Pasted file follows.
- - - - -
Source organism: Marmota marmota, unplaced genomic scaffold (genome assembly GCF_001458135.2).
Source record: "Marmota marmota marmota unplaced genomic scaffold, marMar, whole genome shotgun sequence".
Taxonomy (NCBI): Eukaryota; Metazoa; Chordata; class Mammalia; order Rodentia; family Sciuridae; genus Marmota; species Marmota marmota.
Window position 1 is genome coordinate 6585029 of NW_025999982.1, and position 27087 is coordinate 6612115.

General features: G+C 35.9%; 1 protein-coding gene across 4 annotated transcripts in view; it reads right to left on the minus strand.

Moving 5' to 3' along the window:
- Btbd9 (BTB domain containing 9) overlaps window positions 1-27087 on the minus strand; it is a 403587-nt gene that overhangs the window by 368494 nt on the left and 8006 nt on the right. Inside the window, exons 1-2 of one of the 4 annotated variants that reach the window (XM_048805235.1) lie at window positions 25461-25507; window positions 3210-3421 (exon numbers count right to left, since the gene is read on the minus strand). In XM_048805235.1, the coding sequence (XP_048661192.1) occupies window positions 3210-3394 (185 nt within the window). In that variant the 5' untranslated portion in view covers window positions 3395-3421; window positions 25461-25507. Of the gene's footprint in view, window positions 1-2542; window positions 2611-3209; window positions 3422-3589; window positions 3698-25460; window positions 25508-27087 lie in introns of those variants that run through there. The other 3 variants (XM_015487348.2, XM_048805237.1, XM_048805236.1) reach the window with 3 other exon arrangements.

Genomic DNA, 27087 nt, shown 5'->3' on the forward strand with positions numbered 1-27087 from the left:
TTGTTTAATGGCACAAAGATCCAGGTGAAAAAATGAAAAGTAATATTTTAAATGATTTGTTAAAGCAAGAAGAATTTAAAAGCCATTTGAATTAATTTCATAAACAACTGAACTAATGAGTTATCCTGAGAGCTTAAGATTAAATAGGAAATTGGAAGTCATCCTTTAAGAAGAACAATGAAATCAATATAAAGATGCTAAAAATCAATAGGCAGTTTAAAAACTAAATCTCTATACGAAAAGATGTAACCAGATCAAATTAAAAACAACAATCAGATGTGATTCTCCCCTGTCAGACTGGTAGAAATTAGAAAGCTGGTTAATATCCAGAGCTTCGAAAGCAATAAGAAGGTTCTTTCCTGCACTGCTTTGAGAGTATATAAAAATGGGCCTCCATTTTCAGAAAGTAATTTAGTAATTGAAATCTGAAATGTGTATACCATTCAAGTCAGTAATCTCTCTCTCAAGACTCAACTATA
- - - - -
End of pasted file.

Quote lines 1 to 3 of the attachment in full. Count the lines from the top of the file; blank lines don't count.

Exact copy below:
Source organism: Marmota marmota, unplaced genomic scaffold (genome assembly GCF_001458135.2).
Source record: "Marmota marmota marmota unplaced genomic scaffold, marMar, whole genome shotgun sequence".
Taxonomy (NCBI): Eukaryota; Metazoa; Chordata; class Mammalia; order Rodentia; family Sciuridae; genus Marmota; species Marmota marmota.